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Synopsis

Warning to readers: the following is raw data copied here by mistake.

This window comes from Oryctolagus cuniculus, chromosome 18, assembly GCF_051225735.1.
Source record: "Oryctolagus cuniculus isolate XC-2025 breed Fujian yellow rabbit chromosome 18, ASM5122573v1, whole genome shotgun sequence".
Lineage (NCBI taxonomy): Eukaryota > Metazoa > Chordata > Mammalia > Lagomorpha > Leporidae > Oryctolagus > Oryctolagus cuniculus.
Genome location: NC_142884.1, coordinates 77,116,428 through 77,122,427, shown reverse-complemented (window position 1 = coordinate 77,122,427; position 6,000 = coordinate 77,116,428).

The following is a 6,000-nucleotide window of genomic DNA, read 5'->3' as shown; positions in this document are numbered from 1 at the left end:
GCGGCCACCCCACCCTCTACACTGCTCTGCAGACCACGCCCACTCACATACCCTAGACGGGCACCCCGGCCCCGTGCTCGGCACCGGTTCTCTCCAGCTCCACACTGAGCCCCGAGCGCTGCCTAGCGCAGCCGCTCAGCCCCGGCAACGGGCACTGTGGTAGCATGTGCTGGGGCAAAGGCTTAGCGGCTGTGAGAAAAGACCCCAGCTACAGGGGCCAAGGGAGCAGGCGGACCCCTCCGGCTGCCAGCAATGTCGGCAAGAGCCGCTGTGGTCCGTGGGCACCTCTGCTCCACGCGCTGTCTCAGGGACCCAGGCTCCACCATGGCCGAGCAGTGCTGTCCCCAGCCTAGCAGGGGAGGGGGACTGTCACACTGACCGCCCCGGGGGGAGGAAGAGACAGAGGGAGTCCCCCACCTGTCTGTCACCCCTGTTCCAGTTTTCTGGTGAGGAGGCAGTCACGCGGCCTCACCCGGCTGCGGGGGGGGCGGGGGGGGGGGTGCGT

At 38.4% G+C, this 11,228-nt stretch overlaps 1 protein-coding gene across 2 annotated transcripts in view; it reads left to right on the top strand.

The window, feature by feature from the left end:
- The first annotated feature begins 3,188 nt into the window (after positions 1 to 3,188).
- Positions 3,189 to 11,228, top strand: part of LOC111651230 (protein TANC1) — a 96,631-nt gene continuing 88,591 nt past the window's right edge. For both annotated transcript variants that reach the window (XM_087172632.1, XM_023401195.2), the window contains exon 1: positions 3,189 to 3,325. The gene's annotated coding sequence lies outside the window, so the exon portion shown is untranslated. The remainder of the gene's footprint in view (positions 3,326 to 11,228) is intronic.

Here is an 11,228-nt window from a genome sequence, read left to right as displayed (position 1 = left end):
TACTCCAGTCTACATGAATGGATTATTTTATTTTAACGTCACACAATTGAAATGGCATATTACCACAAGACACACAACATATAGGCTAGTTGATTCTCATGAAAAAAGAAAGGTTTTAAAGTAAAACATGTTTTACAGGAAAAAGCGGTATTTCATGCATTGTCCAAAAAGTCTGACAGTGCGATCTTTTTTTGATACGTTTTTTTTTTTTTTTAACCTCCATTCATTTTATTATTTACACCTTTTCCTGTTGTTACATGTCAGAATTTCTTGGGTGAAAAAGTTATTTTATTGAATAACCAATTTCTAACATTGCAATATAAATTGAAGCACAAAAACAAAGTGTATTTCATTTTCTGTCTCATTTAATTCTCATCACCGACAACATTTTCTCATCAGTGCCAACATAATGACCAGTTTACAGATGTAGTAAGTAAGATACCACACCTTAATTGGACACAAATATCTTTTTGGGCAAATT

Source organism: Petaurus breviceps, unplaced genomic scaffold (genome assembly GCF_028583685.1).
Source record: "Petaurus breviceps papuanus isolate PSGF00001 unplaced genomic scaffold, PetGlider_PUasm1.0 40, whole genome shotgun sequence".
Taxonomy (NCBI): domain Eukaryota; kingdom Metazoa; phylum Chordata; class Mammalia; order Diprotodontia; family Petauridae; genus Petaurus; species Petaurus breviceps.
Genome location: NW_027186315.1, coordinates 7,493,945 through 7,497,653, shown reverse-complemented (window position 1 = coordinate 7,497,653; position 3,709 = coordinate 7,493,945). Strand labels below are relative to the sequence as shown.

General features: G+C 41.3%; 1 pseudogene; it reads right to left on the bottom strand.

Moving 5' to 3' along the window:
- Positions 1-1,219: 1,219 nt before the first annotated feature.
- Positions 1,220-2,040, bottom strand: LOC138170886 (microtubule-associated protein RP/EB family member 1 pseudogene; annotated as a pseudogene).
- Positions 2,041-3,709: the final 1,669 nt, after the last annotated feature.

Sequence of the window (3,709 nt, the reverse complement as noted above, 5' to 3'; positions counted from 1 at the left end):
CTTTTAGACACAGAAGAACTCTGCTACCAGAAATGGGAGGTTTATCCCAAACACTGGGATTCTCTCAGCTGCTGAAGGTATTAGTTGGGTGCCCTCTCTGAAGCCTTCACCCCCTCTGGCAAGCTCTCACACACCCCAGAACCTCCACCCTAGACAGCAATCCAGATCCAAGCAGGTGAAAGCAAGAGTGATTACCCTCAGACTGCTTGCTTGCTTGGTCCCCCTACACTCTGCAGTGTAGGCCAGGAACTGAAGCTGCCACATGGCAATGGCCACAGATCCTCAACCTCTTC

One of the remnants of the great lost estates of the United Kingdom, Cassiobury Park is now the largest park in Hertfordshire, and the principal park of its primary town, Watford, covering an area twice the size of Hyde Park in London. But this is no ordinary town park. In 1661, Arthur, the 2nd Baron Capel, was made the Earl of Essex and, by 1668/69, he had moved to Cassiobury permanently. By 1707, Cassiobury was a significant estate, and Charles Bridgeman was employed at Cassiobury in the 1720s. In 1800, the 5th Earl of Essex employed James Wyatt to rebuild the house. Humphry Repton was employed at Cassiobury, and the landscape was captured by J. M. W. Turner in a number of paintings. By 1881, there were many deer in the park, often traded with the royal deer parks at Richmond, Bushy and Windsor Great Park. By the beginning of the twentieth century, large areas of the park had been sold off to Watford Borough Council for public parkland. By 1921, the lease was surrendered and, in 1927, Cassiobury House was demolished. Much of the remaining land was bought by the council becoming further parkland for the expanding Borough of Watford. This book tells the significant story of a remarkable estate, family and parkland that has never been told before.

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